Tom and Toni Fabry have become an effective political force in Texas politics, although their remarkable modesty would incline them to reject such an accolade. That’s due in large part to the Fabry’s willingness to roll up their sleeves for the benefit of fellow Texans—not for popularity’s sake, but because citizen-governance is what America’s celebrated heritage was uniquely founded upon.
Simply put, it’s the right thing to do.
Their overarching goal is to help stop and roll back the encroachment on individual freedom by government at all levels—local, state and federal. “Politicians aren’t going to do it for us,” they insisted. “We hope to inspire others to get more involved.”
The Fabrys both hail from humble, Midwest beginnings in Kincaid and Taylorville, Illinois. In fact, Mr. and Mrs. Fabry were classmates at Kincaid High School. Since then, they’ve forged a symbiotic relationship worthy of recognition and one strongly rooted in teamwork and shared values.
Military life has taken them to Ft. Meade, Maryland, Springfield, Illinois, Chicago, Washington, D.C., and Philadelphia, before finally “escaping to Texas,” settling first in Colleyville in 1997 before migrating to Frisco in 2003.
Like so many Americans, Toni proudly shared the story of her fraternal grandparent’s immigration to the U.S. from Lithuania via Ellis Island over 100 years ago. As newlyweds, they chose to leave their loved ones to escape Communist Russia’s takeover of their nation. They sought freedom and an opportunity to raise their nine children in a better place.
Today, Toni proudly displays their original citizenship papers as a reminder of their sacrifices and love for the U.S. and the hope it still offers to millions of disaffected dreamers around the globe.
The Fabrys have dedicated their retirement to various forms of community service, including political activism. But they shy away from the “activist” label, because to them, citizen-engagement is a duty, not a hobby.
“Tom has been engaged since the 1970s, when he and several neighbors led a fight against their city’s plan to build a concentrated low-income housing development,” Toni recalled, “…it was a fight that nearly unseated a sitting mayor and resulted in a distributed rental support program instead of a new Cabrini-Green development.”
Mr. Fabry added, “Toni engaged later when Hillary-Care was being discussed and then took a leadership role in grassroots politics when Obamacare was being cooked up in Washington.”
The most profound “trigger event” for the Fabrys was a local issue, one that hit extremely close to home—literally. “Frisco ISD decided to build an elementary school adjacent to our home, taking a site zoned residential that would have been neighboring homes, putting a school bus parking lot next to our kitchen window and routing seven-hundred cars through our neighborhood’s narrow streets twice a day,” Toni said. “We learned that government ISDs have effectively unlimited power for eminent domain and displayed a shocking arrogance by refusing to meet with people whose lives they are directly impacting.”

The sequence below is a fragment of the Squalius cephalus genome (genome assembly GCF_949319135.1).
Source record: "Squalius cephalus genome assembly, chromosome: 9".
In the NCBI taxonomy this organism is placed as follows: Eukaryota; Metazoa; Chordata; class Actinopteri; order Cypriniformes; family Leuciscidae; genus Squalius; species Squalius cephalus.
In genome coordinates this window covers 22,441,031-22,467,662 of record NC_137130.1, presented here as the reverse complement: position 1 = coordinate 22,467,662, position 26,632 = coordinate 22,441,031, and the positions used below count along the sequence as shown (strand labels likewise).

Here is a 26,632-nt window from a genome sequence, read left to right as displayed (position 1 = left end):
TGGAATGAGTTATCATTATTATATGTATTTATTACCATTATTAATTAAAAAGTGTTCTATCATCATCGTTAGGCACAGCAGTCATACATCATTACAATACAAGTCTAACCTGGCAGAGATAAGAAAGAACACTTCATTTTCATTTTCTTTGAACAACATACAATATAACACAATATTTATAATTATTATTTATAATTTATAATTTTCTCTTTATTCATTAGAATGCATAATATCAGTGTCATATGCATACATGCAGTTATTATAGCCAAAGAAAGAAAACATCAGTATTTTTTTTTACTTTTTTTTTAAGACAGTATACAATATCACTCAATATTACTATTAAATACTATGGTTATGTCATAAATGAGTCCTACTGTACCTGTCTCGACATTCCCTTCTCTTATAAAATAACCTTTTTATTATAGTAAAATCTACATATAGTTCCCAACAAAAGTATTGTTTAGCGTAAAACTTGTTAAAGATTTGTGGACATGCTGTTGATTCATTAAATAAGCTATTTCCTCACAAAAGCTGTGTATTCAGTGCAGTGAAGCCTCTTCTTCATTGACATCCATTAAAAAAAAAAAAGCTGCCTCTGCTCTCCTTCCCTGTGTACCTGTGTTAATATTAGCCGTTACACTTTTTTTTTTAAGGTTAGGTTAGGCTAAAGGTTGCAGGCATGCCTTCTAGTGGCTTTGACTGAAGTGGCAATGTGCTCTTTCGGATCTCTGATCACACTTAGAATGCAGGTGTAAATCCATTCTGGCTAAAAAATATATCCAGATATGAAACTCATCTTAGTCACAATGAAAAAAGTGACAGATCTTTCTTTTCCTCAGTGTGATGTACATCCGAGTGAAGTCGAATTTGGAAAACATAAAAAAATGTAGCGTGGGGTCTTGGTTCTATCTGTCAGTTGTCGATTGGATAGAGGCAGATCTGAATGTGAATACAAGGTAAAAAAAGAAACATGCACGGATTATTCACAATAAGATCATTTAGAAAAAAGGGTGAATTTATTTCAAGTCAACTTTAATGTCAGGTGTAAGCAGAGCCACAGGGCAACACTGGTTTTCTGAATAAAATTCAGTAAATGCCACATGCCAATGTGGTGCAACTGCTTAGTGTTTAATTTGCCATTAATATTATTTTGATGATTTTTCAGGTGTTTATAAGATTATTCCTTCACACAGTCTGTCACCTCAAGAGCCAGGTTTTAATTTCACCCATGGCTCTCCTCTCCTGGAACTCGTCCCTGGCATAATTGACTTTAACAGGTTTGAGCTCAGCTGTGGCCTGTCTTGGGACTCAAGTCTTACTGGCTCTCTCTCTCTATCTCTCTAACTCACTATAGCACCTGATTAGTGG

Mr. Fabry continued, “Rapid organization, petitions and public presentations to city council and the school board were the starting point that eventually forced the district to accept our locally developed plan to redesign the school, eliminate the additional traffic on our streets, and turn the bus parking lot into a playfield.”
The traumatic experience lit a fire that has yet to burn out. “Since then, Toni has become a force in local politics and helped lead a referendum petition drive and election campaign which actually revoked the city council’s authority to spend funds from a previously approved bond proposition for a taxpayer financed arts center,” Mr. Fabry added.
The Fabrys are a remarkable team. Her organizing skills and his analytical abilities have blended to initiate projects dealing with local bond issues, property taxes, city council and trustee races, waste and mismanagement at the Education Service Centers and most recently, legislative advocacy for education and election reform.
Mrs. Fabry is Chair of the Frisco Tea Party, while Mr. Fabry is Treasurer. He is also President of a Special Purpose PAC. Both are active in the local HOA and their parish of St. Francis of Assisi. They also serve on two Grassroots Advisory Boards—one for the Lt. Governor, the other, the Texas State Comptroller.
The Fabrys have been married for forty-seven years. Although they weren’t blessed with children of their own, they have over fifty nieces and nephews. They dedicate spare time to their families and to the network of friends they’ve developed from their many moves across the country.
But the Fabrys love Texas, and for the foreseeable future, they’re not moving. Texas is undoubtedly better served with them here.